We’re looking at all our big events and trying to modify them, so students can still have opportunities, keeping in mind that we stay within the government’s rules and regulations.
Do you like this new system we have made?
Yes, I think you are doing a great job, it’s a great chance to experience some change.
In your opinion, does COVID-19 make your job easier or harder?
Easier, because I don’t have big events to organise, but harder because we would still like to give students opportunities, and we still have to develop new ways to do this.
Thank you to all the sport teachers for helping us fit into the new normal in Phys Ed!
Earlier this term, the Year 6’s started Winter Sport. Everyone had a choice of what sport they wanted to do, and they could choose from:
Modcrosse: Miss French
Soccer: Mrs Gillies
Football (AFL): Mr Norman
Netball: Mrs Putt
Students who have their own sport equipment bring it to school, which is a good thing to see because it means less things to clean for our poor cleaners. The students who played Modcrosse and AFL would take a short walk to Menzies Park and train over there, while the students who played Soccer would play on the oval and Netball students would play on the basketball courts. Unfortunately, we cannot play against other schools or have the Lightning Carnival, but that does not mean we can’t play against each other!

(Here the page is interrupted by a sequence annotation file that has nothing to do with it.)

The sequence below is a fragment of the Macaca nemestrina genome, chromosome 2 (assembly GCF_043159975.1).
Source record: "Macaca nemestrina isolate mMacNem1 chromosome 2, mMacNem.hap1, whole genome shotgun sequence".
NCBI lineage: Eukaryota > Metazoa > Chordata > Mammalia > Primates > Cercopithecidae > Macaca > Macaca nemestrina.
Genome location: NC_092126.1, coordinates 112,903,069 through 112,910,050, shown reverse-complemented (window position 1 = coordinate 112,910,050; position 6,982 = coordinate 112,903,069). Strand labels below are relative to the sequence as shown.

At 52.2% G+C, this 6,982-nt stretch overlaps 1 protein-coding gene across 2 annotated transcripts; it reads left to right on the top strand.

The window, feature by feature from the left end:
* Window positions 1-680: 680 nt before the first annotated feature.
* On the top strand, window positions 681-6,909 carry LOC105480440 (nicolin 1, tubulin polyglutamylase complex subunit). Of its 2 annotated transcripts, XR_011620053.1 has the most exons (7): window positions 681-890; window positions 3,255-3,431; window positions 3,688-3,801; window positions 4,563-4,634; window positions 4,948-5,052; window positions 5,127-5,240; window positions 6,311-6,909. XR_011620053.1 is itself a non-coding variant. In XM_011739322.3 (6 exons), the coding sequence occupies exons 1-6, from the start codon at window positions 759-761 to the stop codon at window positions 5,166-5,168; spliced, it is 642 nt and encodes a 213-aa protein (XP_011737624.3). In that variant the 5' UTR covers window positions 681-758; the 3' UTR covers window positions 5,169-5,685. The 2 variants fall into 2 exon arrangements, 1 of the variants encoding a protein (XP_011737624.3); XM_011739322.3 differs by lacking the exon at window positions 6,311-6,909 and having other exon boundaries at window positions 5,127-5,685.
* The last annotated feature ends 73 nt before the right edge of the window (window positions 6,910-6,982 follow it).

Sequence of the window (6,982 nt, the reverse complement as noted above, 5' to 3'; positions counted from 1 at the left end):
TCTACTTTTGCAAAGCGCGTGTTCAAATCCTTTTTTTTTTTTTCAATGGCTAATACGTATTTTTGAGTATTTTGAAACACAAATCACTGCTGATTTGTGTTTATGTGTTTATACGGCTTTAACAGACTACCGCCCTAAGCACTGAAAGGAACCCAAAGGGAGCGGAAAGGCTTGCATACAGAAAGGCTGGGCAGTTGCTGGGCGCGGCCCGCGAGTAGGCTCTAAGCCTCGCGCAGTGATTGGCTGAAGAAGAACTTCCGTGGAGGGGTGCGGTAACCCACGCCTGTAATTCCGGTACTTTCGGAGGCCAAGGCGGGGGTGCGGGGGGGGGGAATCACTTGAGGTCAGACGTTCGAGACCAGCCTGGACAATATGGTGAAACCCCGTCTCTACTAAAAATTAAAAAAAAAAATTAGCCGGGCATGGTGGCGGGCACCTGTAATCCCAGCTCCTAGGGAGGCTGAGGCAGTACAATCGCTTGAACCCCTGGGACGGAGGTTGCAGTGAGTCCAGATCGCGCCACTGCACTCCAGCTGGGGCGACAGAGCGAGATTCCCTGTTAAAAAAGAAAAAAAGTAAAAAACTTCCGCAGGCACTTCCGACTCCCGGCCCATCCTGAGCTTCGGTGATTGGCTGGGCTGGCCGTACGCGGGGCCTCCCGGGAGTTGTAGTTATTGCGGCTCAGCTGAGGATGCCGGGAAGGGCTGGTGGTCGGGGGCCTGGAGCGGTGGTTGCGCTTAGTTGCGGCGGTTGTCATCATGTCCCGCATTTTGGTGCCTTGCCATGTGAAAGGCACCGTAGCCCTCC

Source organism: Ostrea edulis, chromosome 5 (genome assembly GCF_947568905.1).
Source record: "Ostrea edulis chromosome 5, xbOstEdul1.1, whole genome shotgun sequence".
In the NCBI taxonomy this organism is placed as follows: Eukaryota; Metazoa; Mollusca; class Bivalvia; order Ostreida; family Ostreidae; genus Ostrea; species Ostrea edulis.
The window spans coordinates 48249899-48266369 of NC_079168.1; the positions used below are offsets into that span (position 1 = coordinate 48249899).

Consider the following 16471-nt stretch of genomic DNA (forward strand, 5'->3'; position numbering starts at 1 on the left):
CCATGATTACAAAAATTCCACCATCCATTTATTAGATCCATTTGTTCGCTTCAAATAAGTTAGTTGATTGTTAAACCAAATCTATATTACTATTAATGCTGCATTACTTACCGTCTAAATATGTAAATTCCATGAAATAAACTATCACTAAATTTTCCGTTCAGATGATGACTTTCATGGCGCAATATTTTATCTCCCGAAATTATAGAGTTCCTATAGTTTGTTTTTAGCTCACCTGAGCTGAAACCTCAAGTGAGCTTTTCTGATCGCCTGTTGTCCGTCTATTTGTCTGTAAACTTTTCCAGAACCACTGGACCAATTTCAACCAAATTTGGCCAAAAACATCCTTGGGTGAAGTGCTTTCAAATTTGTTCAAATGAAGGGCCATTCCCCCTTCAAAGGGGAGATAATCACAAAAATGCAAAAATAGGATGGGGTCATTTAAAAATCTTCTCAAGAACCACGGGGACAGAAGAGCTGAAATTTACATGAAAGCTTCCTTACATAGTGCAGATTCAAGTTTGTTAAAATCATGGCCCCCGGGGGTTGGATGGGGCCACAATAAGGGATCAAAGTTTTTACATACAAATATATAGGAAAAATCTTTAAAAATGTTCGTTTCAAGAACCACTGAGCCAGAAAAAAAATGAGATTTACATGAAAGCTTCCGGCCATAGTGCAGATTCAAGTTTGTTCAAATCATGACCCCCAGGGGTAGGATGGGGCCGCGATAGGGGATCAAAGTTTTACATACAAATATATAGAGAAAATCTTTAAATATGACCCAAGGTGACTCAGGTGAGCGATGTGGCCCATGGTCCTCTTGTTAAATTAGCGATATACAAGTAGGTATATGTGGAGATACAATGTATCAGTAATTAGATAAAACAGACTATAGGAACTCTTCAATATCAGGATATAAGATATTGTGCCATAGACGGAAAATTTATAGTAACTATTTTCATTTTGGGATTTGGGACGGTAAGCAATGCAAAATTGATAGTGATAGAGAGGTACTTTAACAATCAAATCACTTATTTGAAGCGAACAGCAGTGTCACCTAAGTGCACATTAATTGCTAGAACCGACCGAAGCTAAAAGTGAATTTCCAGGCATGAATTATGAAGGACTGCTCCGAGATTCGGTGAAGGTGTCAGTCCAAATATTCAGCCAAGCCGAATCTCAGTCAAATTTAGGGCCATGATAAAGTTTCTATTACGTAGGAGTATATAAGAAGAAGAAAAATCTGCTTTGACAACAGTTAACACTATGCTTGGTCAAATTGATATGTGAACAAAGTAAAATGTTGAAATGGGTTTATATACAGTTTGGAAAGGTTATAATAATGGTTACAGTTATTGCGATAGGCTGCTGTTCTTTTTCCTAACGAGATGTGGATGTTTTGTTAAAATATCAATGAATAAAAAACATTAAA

Everyone should know that this pandemic will stop soon, and we will be able to do things normally again!
Paige W, Student Councillor
A day in the life of a… Public Relation Representative!
Hi I’m Elsie, a Year 6 Student Councillor. Today I’m going to be interviewing Georgette H who is a Year 6 Public Relations Rep (PR), as us Counsellors now get to do the exciting job of writing the newsletter!
For some of you who don’t know what PR Reps are, the PR committee works with the community. They plan stuff like the school disco and the school fair and they work with the public on things related to the community however, due to Covid 19 they haven’t been able to do the full extent of their roles, along with other Year 6 leadership teams. So let’s dive right in and ask her what she thinks about this new public relation lifestyle.
Elsie: “OK my first question for you is, how your role as a public relation has been stepped up due to Covid 19?”
Georgette: “We get to read out merit awards now because we didn’t used to and we get to help the Counsellors.”